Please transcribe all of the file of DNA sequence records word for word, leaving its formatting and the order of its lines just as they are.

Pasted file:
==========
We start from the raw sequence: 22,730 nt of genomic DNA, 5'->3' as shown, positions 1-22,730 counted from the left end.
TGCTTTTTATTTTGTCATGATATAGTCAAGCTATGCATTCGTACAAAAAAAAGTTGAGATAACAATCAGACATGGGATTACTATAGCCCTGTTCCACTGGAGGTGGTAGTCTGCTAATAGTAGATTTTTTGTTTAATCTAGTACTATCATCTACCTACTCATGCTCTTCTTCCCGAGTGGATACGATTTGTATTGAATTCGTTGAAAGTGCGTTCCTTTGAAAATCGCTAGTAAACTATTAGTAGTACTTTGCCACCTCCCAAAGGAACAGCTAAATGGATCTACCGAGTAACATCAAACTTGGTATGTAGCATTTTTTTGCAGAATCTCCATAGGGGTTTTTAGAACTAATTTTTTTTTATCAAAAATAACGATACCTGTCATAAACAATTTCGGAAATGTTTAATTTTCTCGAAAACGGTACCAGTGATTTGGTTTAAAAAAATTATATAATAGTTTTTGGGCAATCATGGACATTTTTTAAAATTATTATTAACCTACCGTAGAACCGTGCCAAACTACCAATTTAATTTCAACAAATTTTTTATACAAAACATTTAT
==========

We start from the raw sequence: 22,730 nt of genomic DNA, 5'->3' as shown, positions 1-22,730 counted from the left end.
TGCTTTTTATTTTGTCATGATATAGTCAAGCTATGCATTCGTACAAAAAAAAGTTGAGATAACAATCAGACATGGGATTACTATAGCCCTGTTCCACTGGAGGTGGTAGTCTGCTAATAGTAGATTTTTTGTTTAATCTAGTACTATCATCTACCTACTCATGCTCTTCTTCCCGAGTGGATACGATTTGTATTGAATTCGTTGAAAGTGCGTTCCTTTGAAAATCGCTAGTAAACTATTAGTAGTACTTTGCCACCTCCCAAAGGAACAGCTAAATGGATCTACCGAGTAACATCAAACTTGGTATGTAGCATTTTTTTGCAGAATCTCCATAGGGGTTTTTAGAACTAATTTTTTTTTATCAAAAATAACGATACCTGTCATAAACAATTTCGGAAATGTTTAATTTTCTCGAAAACGGTACCAGTGATTTGGTTTAAAAAAATTATATAATAGTTTTTGGGCAATCATGGACATTTTTTAAAATTATTATTAACCTACCGTAGAACCGTGCCAAACTACCAATTTAATTTCAACAAATTTTTTATACAAAACATTTAT